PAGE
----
Some stories have a happy ending. Such is the case with the 802.11n standard skirmishes which ended two weeks ago when the two competing coalitions ceased fire and began to work on reconciling their differences. Other stories end less happily, with an all-out war and real winners and losers. Such was the case in the late 1970s when home videocassette players hit the market. A war erupted between VHS and Sony's Betamax system. Beta had many advantages over VHS, but by the 1980s it had lost the war, and customers who had gambled on it had to switch to VHS, which became the standard.
The UWB situation is coming to resemble the Beta-VHS situation. The latest move was taken by the WiMedia Alliance. Earlier this week it announced that it was working with Ecma International to establish the WiMedia MB-OFDM UWB platform as the global UWB standard. Ecma, established in 1961, is a non-profit industry association of technology developers, vendors, and users. It is known for its development of DVD interchange standards, scripting languages, and other standards in information, communications technology, and consumer electronics.
WiMedia hopes that its work with Ecma will make it possible to complete the process of establishing a recognized international standard by the end of this year, which will correspond to WiMedia standard-based UWB product launches.
BACKGROUND: UWB sends a very low-power signal over a large portion of bandwidth. The weakness of the signal and the fact that it is sent in a brief pulse means that equipment operating in the spectrum for which the FCC has licensed UWB -- a 7.5 GHz band from 3.1 to 10.6 GHz -- is unable even to notice the UWB signal.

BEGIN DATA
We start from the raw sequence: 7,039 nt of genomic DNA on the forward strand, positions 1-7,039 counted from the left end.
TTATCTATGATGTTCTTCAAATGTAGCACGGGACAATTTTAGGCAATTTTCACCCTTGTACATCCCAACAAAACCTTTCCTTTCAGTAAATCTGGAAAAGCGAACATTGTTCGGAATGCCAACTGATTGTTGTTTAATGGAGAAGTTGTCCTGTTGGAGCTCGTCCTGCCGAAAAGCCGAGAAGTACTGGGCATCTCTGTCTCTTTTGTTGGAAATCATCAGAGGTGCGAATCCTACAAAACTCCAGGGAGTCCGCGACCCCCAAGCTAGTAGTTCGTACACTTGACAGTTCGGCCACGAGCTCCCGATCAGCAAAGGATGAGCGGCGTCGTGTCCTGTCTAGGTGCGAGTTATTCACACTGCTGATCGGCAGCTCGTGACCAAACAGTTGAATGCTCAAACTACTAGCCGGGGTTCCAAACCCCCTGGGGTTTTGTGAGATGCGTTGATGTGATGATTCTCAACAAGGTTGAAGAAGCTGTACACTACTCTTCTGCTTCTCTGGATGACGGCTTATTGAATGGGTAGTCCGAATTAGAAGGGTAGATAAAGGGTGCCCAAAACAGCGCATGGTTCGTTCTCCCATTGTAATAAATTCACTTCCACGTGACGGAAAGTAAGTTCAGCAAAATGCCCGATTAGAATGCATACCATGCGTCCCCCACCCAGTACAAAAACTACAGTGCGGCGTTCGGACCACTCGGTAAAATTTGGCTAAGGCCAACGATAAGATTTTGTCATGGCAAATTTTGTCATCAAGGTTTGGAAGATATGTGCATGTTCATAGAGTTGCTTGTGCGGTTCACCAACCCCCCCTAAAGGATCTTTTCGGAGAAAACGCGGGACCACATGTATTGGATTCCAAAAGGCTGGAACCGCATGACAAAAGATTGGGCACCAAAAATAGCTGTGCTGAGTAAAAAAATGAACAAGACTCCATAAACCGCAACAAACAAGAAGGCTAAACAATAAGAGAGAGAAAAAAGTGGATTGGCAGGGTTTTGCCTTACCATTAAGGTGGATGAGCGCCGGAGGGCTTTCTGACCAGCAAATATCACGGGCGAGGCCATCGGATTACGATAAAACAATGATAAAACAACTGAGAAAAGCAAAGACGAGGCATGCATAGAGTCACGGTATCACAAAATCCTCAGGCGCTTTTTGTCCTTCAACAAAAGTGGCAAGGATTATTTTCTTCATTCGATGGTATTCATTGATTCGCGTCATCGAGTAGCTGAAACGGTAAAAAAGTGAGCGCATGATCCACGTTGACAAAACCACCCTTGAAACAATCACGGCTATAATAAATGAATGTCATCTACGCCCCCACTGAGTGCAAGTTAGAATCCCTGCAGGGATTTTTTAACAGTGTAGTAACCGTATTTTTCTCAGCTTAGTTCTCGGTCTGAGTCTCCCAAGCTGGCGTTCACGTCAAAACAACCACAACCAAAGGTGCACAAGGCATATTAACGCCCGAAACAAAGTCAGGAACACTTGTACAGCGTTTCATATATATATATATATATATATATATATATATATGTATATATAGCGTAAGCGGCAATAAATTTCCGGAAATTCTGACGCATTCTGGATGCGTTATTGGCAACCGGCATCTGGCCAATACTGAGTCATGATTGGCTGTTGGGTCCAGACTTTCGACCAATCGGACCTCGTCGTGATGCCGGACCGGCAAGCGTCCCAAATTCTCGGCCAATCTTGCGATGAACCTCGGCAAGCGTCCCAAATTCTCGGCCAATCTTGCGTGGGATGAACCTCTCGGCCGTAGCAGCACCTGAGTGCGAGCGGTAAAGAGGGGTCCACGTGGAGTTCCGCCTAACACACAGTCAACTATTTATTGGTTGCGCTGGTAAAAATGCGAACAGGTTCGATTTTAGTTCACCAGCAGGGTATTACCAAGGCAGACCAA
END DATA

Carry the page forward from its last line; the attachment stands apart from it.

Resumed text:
There are two competing UWB coalitions. One is led by Motorola-spin-off Freescale Semiconductor. Freescale's technology uses the full 7.5 GHz in one long stretch but with a filter that excludes the unlicensed 5 GHz band used by 802.11a. Freescale already has production chips and reference designs, but no products shipping yet. Chinese consumer electronic giant Haier will soon bring out a Freescale-based UWB HDTV.
The competing group is the WiMedia Alliance, which counts Intel, Kodak, Microsoft, Hewlett-Packard, Texas Instruments, and many other leading companies among its members. A few months ago, the WiMedia Alliance merged with the Multiband OFDM Alliance (MBOA). It was a helpful merger as MBOA was formed to work on the PHY while WiMedia was established to work on the MAC layer. WiMedia divides UWB into several smaller bands, allowing some bands to be turned off (for example, a range in the 5 GHz to allow for 802.11a, or other swaths of spectrum to comply with regulations in other countries). OFDM is used within each band.
For an through analysis of the state of UWB:
- see Glenn Fleishman's MobilePipeline discussion
ALSO: UWB solutions developer Wisair said its UWB chipset development system had received FCC certification approval. This makes Wisair the first MBOA-based WiMedia Alliance member to receive FCC certification. Report